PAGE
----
|Project Rationale and Linkage to Country/Regional Strategy
Almost 50% of Kiribati's population of 103,466 lives in South Tarawa, the country's political and economic center. South Tarawa's main urban areas of Bairiki, Betio and Bikenibeu have a combined population of 24,171. Rapid urbanization has resulted in an annual average population growth rate of 4.4% since 2005. The average population density in South Tarawa is 3,193 /km2, and it is as high as 8,990/km2 in the most densely settled urban areas. Population pressures combined with uncontrolled urban settlement have resulted in overcrowding that has put stress on critical public infrastructure and the natural environment.
The public sewerage system operated by the Public Utilities Board (PUB) services around one quarter of South Tarawa's population. To conserve limited freshwater supplies, a saltwater reticulation system supplies seawater for toilet flushing. The traditional practice of defecating in the open is widespread and is reportedly engaged in by almost half of South Tarawa's population. Leakage of effluent from both pit latrines and poorly constructed and maintained septic tanks contributes to contamination of groundwater.
The health impacts of poor sanitation infrastructure in South Tarawa are evident. Inadequate residential sanitation infrastructure is a key contributor to contamination of freshwater and near-shore areas of the lagoon. Inadequate handwashing and consumption of untreated water and contaminated shellfish have resulted in widespread gastrointestinal disease. Typhoid outbreaks occurred in South Tarawa in 2009 and 2010. The infant mortality rate in Kiribati of 46 per 1,000 live births is among the highest in the Pacific. This can be attributed in part to infantile diarrhea, which is directly linked to inadequate sanitation and poor public hygiene.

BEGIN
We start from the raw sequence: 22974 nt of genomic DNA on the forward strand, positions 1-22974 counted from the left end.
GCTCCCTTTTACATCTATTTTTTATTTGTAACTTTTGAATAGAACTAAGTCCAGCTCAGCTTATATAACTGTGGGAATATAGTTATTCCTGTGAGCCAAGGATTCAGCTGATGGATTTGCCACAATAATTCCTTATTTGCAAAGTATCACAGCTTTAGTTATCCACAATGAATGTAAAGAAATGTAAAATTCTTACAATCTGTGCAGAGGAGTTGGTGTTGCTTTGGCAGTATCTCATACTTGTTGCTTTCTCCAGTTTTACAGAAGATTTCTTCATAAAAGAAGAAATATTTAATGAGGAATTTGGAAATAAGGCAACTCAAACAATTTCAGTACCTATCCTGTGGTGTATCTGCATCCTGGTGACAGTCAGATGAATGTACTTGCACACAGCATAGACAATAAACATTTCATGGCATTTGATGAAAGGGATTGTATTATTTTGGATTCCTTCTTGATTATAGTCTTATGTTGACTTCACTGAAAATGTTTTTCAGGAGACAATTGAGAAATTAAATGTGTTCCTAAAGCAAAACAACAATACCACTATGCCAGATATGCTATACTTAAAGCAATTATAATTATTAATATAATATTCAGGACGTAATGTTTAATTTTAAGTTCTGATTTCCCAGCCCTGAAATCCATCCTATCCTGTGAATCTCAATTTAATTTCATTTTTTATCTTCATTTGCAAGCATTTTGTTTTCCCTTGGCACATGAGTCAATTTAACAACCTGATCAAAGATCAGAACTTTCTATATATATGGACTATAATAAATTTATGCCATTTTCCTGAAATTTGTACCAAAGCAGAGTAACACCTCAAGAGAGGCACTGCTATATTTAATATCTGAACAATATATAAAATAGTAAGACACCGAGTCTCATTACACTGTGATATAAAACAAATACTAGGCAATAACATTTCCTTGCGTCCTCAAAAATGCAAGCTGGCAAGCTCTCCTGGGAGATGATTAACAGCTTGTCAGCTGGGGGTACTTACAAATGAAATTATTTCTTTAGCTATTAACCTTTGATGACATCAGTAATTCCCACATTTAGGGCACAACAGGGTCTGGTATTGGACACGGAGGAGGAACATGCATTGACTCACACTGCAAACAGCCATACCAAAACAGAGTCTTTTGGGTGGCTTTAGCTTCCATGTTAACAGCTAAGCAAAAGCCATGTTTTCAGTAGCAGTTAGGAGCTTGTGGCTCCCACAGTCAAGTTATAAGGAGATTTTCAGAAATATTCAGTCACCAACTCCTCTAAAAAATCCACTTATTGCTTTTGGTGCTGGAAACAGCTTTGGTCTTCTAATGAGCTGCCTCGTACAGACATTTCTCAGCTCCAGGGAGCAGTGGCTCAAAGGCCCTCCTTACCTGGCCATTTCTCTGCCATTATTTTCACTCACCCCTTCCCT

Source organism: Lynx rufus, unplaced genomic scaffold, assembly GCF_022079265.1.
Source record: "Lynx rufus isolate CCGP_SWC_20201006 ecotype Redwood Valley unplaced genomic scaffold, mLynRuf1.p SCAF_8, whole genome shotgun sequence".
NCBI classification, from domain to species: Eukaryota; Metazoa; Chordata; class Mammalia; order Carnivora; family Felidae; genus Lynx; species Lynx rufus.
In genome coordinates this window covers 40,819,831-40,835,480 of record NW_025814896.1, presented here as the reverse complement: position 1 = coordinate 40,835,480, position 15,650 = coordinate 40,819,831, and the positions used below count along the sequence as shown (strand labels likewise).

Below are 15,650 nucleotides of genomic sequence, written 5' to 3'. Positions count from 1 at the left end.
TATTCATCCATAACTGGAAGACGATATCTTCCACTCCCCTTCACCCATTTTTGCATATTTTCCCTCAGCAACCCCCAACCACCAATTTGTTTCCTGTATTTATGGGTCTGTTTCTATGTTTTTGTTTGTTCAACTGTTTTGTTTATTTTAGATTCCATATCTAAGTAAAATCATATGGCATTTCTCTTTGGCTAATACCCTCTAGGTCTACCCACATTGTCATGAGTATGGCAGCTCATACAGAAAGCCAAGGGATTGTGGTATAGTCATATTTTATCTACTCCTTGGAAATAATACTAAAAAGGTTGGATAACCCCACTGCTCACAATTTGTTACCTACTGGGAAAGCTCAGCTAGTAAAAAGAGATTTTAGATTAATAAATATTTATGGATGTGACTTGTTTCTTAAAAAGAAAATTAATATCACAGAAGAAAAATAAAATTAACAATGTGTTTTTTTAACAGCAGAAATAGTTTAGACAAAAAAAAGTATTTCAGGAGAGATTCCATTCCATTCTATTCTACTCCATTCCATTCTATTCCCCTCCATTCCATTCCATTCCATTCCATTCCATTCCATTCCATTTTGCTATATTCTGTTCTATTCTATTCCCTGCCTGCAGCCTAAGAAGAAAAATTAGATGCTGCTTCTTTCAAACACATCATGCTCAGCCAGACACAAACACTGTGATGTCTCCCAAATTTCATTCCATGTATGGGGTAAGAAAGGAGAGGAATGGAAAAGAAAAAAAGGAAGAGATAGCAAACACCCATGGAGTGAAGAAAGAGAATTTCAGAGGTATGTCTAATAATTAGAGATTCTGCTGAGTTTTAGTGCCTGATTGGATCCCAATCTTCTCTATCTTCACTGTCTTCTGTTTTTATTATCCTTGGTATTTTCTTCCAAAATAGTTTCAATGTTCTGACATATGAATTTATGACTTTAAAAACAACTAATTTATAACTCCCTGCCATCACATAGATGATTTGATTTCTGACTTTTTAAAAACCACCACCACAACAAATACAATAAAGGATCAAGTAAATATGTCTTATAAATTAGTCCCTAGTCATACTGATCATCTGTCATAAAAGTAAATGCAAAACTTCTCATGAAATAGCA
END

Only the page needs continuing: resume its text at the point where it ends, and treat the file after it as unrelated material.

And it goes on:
Weak capacity to manage existing sanitation assets and operations among PUB and Ministry of Public Works and Utilities (MPWU) staff has contributed to chronic under performance of the sewerage system. Sewerage services are provided free of charge to customers. Operations and maintenance (O&M) activities are funded through government transfers, while periodic capital investments in system rehabilitation and upgrading have been externally financed by development partners. The current situation has resulted in low sustainability. In the absence of adequate resources, no preventive or routine maintenance is carried out, and instead, maintenance is deferred until the system fails. This situation imposes high costs on both the government and the local population in terms of lost productivity, health expenditures, and degradation of freshwater resources and coastal areas.
The problem of inadequate sanitation infrastructure is compounded by limited public awareness of the links between sanitation, hygiene, and health. This has resulted in low demand and willingness to pay for improved sanitation facilities. Households do not perceive the full benefits associated with improved sewerage services, nor the large negative externalities linked to behavior such as beach defecation and not washing one's hands. A widespread and sustained public awareness and education campaign specifically targeting groups such as women and children is required to bring about improved hygiene behavior and to create demand for improved sanitation.
The proposed project is consistent with the Kiribati Development Plan 2012-2015, which commits to improving health outcomes, strengthening governance in the provision of public services, and investing in social and economic infrastructure. The Project is also included in the Kiribati Country Partnership Strategy 2010-2014 which aims to reduce poverty and promote economic opportunity by improving the delivery of sustainable infrastructure services. The proposed Project supports the country's National Sanitation Policy; National Water Resources Policy; and the Government of Kiribati's Water Supply, Sanitation, and Solid Waste Management Program for South Tarawa that was developed in 2010 with assistance from the Pacific Infrastructure Advisory Centre. This program is intended to support a whole-of-sector approach and promote effective coordination of development partner-supported activities in the sector.